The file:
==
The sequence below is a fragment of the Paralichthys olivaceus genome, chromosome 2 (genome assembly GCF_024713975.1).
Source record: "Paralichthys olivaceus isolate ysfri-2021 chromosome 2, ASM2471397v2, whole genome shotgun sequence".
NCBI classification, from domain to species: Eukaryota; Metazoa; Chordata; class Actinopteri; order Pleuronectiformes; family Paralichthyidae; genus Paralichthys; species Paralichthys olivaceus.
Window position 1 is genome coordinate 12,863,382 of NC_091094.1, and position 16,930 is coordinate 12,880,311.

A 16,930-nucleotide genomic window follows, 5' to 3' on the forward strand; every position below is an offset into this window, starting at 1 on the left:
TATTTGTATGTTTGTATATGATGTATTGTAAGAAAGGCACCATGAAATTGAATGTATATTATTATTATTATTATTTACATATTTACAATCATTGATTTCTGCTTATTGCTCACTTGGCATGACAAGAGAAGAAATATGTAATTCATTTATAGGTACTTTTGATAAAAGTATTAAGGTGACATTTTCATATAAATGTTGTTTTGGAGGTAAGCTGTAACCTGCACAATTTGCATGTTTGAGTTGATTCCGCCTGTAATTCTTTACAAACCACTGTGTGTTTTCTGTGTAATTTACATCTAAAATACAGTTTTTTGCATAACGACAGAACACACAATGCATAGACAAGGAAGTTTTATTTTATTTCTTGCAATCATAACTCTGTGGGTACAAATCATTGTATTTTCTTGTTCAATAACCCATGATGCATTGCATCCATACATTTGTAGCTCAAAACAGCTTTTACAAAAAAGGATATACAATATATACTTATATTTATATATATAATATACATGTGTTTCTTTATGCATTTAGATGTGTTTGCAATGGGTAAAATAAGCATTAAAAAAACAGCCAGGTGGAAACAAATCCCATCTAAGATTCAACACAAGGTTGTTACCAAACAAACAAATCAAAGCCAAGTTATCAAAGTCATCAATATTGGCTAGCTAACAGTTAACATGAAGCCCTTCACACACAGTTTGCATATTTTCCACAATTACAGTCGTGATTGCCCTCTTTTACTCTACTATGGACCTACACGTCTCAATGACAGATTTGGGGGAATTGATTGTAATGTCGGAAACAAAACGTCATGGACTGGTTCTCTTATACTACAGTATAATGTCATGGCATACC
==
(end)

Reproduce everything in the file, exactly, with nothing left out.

The sequence below is a fragment of the Paralichthys olivaceus genome, chromosome 2 (genome assembly GCF_024713975.1).
Source record: "Paralichthys olivaceus isolate ysfri-2021 chromosome 2, ASM2471397v2, whole genome shotgun sequence".
NCBI classification, from domain to species: Eukaryota; Metazoa; Chordata; class Actinopteri; order Pleuronectiformes; family Paralichthyidae; genus Paralichthys; species Paralichthys olivaceus.
Window position 1 is genome coordinate 12,863,382 of NC_091094.1, and position 16,930 is coordinate 12,880,311.

A 16,930-nucleotide genomic window follows, 5' to 3' on the forward strand; every position below is an offset into this window, starting at 1 on the left:
TATTTGTATGTTTGTATATGATGTATTGTAAGAAAGGCACCATGAAATTGAATGTATATTATTATTATTATTATTTACATATTTACAATCATTGATTTCTGCTTATTGCTCACTTGGCATGACAAGAGAAGAAATATGTAATTCATTTATAGGTACTTTTGATAAAAGTATTAAGGTGACATTTTCATATAAATGTTGTTTTGGAGGTAAGCTGTAACCTGCACAATTTGCATGTTTGAGTTGATTCCGCCTGTAATTCTTTACAAACCACTGTGTGTTTTCTGTGTAATTTACATCTAAAATACAGTTTTTTGCATAACGACAGAACACACAATGCATAGACAAGGAAGTTTTATTTTATTTCTTGCAATCATAACTCTGTGGGTACAAATCATTGTATTTTCTTGTTCAATAACCCATGATGCATTGCATCCATACATTTGTAGCTCAAAACAGCTTTTACAAAAAAGGATATACAATATATACTTATATTTATATATATAATATACATGTGTTTCTTTATGCATTTAGATGTGTTTGCAATGGGTAAAATAAGCATTAAAAAAACAGCCAGGTGGAAACAAATCCCATCTAAGATTCAACACAAGGTTGTTACCAAACAAACAAATCAAAGCCAAGTTATCAAAGTCATCAATATTGGCTAGCTAACAGTTAACATGAAGCCCTTCACACACAGTTTGCATATTTTCCACAATTACAGTCGTGATTGCCCTCTTTTACTCTACTATGGACCTACACGTCTCAATGACAGATTTGGGGGAATTGATTGTAATGTCGGAAACAAAACGTCATGGACTGGTTCTCTTATACTACAGTATAATGTCATGGCATACC